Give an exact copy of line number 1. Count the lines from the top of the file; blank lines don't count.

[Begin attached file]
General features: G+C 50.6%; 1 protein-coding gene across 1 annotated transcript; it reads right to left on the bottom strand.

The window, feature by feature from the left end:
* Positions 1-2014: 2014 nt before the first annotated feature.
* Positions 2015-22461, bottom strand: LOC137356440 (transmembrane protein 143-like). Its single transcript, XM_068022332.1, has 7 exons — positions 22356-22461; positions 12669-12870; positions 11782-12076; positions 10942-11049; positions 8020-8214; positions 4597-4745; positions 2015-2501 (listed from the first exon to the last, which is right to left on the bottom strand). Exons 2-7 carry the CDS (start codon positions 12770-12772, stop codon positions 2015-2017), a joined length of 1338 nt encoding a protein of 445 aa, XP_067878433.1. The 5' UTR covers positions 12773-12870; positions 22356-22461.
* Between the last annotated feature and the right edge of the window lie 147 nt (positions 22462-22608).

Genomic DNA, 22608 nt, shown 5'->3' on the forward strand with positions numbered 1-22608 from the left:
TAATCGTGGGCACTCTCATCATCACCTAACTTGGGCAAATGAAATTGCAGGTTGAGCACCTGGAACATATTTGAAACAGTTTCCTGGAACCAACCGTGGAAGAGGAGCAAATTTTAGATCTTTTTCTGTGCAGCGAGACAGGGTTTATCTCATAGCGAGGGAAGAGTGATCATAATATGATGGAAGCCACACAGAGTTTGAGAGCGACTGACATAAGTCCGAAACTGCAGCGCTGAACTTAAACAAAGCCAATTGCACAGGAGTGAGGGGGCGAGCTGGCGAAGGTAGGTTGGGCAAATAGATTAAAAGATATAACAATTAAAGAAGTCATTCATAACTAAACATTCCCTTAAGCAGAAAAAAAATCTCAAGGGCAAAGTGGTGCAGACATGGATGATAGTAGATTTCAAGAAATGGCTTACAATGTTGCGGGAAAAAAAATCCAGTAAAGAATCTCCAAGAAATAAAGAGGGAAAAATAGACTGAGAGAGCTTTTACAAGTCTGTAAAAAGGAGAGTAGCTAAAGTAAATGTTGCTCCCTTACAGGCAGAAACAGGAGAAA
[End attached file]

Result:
General features: G+C 50.6%; 1 protein-coding gene across 1 annotated transcript; it reads right to left on the bottom strand.